t.d.decker at att.net
Thu Jul 29 09:44:03 PDT 2010
Bananas are cut just before ripening and shipped refrigerated. Once they come
out of refrigeration you have roughly two weeks to sell them. That is why
bananas only became a widespread commodity in the late 19th Century.
The closest place to Europe to get bananas is the Canary Islands and you need a
very fast sailing vessel and fair winds to get the bananas to market before they
spoil. The bananas that were sold in London in 1633 were a botanical sample
shipped live as a small plant from the West Indies, allowed to mature, and
harvested when ripe. Not a good commercial strategy. The grocer who sold them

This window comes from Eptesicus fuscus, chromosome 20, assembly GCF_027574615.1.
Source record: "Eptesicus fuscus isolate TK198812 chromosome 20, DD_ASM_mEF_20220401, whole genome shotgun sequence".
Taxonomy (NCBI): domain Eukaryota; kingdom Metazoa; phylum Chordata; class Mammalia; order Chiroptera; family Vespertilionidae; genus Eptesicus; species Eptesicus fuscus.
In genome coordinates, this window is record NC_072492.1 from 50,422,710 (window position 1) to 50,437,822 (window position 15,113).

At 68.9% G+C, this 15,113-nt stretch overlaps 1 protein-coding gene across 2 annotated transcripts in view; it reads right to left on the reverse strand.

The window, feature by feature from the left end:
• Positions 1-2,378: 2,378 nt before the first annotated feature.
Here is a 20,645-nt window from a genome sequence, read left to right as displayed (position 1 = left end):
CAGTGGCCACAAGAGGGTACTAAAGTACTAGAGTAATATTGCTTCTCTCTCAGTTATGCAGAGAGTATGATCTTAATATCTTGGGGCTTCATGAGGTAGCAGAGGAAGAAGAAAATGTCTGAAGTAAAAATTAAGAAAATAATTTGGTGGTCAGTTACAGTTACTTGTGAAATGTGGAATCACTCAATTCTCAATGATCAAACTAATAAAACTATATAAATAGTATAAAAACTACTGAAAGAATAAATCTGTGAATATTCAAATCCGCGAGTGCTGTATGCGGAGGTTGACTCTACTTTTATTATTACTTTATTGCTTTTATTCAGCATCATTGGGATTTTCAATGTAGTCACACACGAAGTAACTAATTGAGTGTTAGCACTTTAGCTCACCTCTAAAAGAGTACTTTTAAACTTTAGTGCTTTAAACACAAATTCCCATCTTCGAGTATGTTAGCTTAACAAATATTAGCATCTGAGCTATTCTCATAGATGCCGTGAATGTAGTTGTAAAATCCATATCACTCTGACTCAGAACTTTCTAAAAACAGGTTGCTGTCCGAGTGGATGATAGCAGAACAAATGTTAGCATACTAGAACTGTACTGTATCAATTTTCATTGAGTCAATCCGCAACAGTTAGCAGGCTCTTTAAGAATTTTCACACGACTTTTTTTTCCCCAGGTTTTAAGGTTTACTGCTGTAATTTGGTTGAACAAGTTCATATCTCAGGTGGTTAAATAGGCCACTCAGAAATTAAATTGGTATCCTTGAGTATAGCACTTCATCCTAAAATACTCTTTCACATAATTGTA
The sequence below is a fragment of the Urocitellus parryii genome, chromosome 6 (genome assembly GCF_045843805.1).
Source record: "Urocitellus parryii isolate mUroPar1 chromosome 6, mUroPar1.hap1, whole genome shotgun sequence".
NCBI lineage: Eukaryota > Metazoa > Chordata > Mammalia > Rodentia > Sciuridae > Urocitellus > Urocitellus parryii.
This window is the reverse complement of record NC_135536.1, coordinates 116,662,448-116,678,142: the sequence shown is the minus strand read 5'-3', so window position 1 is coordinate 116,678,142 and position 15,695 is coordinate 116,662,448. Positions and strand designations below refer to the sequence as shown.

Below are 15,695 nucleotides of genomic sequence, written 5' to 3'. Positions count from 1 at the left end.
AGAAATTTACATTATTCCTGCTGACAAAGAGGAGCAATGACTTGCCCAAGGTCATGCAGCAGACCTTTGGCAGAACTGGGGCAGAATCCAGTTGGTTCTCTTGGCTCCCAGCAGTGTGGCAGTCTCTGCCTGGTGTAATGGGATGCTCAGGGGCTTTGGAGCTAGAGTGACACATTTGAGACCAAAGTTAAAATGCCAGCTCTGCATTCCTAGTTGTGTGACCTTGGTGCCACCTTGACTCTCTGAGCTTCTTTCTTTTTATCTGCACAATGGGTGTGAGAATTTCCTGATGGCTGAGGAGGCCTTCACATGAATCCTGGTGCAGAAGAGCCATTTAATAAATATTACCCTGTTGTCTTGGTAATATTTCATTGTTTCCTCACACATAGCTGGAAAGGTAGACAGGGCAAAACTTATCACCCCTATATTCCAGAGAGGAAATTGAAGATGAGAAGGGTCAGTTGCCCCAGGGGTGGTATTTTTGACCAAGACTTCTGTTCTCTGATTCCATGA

was the botanist who edited the 1633(?) edition of Gerard's Herbal.
.Back on July 19, Talana mentioned:
<<< I worked for a produce distributor for couple of years. The bananas arrived
green, and we ripened them in the warehouse.>>>
I have noticed that a lot of the bananas I see in my local HEB grocery store
still look pretty green.
So why couldn't they have harvested the bananas green and shipped them to
southern Europe or even England? Was the shipping time still too long and they
would go from green to over-ripe while still being shipped? Or is there some
more processing that needs to be done or a temperature range that has to be
maintained that medieval shipping practices couldn't accommodate?
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